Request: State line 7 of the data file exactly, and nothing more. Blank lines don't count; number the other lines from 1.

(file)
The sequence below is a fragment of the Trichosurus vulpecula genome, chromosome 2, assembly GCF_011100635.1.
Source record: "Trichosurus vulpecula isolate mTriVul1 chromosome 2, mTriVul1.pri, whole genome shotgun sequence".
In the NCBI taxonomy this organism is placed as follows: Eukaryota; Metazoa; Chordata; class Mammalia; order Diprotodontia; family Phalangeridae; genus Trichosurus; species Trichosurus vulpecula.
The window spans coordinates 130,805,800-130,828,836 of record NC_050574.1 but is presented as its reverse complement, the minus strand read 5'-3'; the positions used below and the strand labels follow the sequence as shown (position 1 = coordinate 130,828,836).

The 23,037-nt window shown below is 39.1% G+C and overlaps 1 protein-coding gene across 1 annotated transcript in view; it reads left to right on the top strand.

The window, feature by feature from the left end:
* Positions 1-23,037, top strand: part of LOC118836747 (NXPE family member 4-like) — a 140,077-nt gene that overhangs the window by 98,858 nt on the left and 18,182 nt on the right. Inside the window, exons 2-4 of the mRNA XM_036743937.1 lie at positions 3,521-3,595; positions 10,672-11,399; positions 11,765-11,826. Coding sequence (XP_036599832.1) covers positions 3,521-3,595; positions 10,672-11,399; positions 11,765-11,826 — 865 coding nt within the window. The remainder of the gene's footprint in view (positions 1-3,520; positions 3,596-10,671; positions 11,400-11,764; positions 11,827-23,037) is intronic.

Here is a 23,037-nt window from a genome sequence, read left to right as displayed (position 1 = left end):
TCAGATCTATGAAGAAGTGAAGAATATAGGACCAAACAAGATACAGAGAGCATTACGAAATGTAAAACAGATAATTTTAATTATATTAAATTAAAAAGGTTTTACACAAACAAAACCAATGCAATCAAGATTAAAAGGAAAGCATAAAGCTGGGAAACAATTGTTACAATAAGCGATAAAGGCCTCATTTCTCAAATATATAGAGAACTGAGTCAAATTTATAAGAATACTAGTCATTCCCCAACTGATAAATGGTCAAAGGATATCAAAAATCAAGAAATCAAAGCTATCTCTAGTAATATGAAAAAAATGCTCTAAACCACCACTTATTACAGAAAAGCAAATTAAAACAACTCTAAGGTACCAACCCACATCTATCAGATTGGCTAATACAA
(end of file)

* Positions 1-23,037, top strand: part of LOC118836747 (NXPE family member 4-like) — a 140,077-nt gene that overhangs the window by 98,858 nt on the left and 18,182 nt on the right. Inside the window, exons 2-4 of the mRNA XM_036743937.1 lie at positions 3,521-3,595; positions 10,672-11,399; positions 11,765-11,826. Coding sequence (XP_036599832.1) covers positions 3,521-3,595; positions 10,672-11,399; positions 11,765-11,826 — 865 coding nt within the window. The remainder of the gene's footprint in view (positions 1-3,520; positions 3,596-10,671; positions 11,400-11,764; positions 11,827-23,037) is intronic.